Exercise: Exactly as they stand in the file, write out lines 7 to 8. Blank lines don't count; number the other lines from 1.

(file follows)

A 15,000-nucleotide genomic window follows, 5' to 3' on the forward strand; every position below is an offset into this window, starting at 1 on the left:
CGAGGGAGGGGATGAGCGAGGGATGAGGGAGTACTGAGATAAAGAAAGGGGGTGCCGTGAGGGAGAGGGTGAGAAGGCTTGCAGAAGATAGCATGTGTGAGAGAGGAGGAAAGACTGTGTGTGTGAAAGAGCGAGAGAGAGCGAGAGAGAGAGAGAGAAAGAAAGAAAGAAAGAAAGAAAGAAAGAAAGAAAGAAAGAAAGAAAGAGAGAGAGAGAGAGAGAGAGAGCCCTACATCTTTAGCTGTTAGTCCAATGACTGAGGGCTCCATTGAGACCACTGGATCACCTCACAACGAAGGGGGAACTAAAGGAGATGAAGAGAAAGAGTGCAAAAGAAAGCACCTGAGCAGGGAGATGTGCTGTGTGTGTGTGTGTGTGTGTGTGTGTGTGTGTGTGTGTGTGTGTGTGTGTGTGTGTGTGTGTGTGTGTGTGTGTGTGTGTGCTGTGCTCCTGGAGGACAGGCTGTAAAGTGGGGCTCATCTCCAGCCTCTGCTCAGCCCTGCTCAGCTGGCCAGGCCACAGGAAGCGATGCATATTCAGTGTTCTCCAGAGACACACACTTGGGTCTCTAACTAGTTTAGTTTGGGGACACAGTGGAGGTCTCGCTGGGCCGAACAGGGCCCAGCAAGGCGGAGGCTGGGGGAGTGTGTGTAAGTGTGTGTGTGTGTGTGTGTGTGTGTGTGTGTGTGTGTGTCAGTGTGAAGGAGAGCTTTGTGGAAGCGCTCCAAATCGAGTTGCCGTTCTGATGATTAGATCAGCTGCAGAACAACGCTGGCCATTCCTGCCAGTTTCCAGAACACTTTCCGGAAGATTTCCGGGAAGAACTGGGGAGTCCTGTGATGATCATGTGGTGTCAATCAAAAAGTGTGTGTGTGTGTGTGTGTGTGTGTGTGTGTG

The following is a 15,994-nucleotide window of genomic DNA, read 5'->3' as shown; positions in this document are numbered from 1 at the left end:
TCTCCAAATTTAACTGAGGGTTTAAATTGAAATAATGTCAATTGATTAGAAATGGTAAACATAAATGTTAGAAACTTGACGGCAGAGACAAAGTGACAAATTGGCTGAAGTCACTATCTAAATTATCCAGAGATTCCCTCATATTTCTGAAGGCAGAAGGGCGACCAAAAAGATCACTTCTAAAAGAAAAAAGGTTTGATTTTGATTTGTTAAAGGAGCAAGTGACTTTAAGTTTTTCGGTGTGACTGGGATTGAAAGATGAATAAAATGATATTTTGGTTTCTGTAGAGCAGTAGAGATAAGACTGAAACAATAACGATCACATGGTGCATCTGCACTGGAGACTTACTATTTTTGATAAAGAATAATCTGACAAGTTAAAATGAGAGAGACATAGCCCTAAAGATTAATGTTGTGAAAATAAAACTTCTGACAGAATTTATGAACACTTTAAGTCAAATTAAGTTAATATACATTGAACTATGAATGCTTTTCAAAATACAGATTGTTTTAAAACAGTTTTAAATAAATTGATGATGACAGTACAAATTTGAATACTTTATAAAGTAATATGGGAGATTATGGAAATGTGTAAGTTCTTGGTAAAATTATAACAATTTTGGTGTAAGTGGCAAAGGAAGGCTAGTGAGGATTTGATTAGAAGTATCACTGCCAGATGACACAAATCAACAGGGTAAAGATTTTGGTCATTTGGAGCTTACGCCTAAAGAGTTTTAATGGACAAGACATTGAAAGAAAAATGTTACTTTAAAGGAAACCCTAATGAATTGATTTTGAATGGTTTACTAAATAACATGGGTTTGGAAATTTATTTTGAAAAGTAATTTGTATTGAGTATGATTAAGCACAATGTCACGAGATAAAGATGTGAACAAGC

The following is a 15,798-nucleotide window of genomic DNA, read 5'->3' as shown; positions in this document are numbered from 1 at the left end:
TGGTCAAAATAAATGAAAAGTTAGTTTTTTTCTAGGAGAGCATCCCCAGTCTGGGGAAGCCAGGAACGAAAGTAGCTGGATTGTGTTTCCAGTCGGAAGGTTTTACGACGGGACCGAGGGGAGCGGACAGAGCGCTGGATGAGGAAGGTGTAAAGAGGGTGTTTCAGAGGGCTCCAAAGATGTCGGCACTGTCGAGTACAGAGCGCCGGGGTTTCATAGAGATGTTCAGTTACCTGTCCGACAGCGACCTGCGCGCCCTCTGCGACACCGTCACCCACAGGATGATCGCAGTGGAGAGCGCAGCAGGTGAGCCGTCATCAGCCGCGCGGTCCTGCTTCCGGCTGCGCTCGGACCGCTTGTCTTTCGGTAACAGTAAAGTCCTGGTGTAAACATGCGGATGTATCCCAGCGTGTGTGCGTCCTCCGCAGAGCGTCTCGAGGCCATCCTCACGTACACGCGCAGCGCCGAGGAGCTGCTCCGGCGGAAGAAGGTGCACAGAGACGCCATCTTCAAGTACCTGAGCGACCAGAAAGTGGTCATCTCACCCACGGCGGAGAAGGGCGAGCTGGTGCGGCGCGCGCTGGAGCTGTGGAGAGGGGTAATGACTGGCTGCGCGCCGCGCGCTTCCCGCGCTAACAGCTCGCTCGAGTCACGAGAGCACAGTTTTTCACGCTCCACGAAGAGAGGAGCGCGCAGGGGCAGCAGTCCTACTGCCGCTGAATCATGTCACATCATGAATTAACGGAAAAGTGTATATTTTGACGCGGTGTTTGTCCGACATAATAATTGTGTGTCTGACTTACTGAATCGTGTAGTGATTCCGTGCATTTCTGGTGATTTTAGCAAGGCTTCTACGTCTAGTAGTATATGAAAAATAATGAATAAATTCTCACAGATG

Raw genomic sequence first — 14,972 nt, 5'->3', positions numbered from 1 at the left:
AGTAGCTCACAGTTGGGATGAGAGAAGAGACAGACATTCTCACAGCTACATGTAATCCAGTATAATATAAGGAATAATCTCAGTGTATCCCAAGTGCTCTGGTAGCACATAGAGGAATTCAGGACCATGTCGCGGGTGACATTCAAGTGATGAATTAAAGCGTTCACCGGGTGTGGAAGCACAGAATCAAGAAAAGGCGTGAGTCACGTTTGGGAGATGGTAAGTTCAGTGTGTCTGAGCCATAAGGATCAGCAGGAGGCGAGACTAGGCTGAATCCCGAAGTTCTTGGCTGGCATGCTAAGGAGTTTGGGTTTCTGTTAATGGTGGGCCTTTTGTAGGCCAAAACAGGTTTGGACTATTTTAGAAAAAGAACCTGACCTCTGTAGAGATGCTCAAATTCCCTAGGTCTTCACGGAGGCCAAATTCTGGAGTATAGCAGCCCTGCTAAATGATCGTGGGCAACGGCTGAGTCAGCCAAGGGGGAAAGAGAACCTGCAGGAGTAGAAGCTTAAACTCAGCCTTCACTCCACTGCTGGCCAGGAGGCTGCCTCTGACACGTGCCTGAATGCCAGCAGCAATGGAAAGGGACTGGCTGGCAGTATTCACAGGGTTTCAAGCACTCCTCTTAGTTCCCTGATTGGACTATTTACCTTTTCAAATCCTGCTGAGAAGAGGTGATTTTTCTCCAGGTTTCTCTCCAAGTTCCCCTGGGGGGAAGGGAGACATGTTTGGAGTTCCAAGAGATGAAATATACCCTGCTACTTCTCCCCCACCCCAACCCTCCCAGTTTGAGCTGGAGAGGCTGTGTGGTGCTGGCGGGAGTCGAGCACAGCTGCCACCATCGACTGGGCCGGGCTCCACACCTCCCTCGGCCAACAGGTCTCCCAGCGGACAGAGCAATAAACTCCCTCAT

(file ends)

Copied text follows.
Raw genomic sequence first — 14,972 nt, 5'->3', positions numbered from 1 at the left:
AGTAGCTCACAGTTGGGATGAGAGAAGAGACAGACATTCTCACAGCTACATGTAATCCAGTATAATATAAGGAATAATCTCAGTGTATCCCAAGTGCTCTGGTAGCACATAGAGGAATTCAGGACCATGTCGCGGGTGACATTCAAGTGATGAATTAAAGCGTTCACCGGGTGTGGAAGCACAGAATCAAGAAAAGGCGTGAGTCACGTTTGGGAGATGGTAAGTTCAGTGTGTCTGAGCCATAAGGATCAGCAGGAGGCGAGACTAGGCTGAATCCCGAAGTTCTTGGCTGGCATGCTAAGGAGTTTGGGTTTCTGTTAATGGTGGGCCTTTTGTAGGCCAAAACAGGTTTGGACTATTTTAGAAAAAGAACCTGACCTCTGTAGAGATGCTCAAATTCCCTAGGTCTTCACGGAGGCCAAATTCTGGAGTATAGCAGCCCTGCTAAATGATCGTGGGCAACGGCTGAGTCAGCCAAGGGGGAAAGAGAACCTGCAGGAGTAGAAGCTTAAACTCAGCCTTCACTCCACTGCTGGCCAGGAGGCTGCCTCTGACACGTGCCTGAATGCCAGCAGCAATGGAAAGGGACTGGCTGGCAGTATTCACAGGGTTTCAAGCACTCCTCTTAGTTCCCTGATTGGACTATTTACCTTTTCAAATCCTGCTGAGAAGAGGTGATTTTTCTCCAGGTTTCTCTCCAAGTTCCCCTGGGGGGAAGGGAGACATGTTTGGAGTTCCAAGAGATGAAATATACCCTGCTACTTCTCCCCCACCCCAACCCTCCCAGTTTGAGCTGGAGAGGCTGTGTGGTGCTGGCGGGAGTCGAGCACAGCTGCCACCATCGACTGGGCCGGGCTCCACACCTCCCTCGGCCAACAGGTCTCCCAGCGGACAGAGCAATAAACTCCCTCAT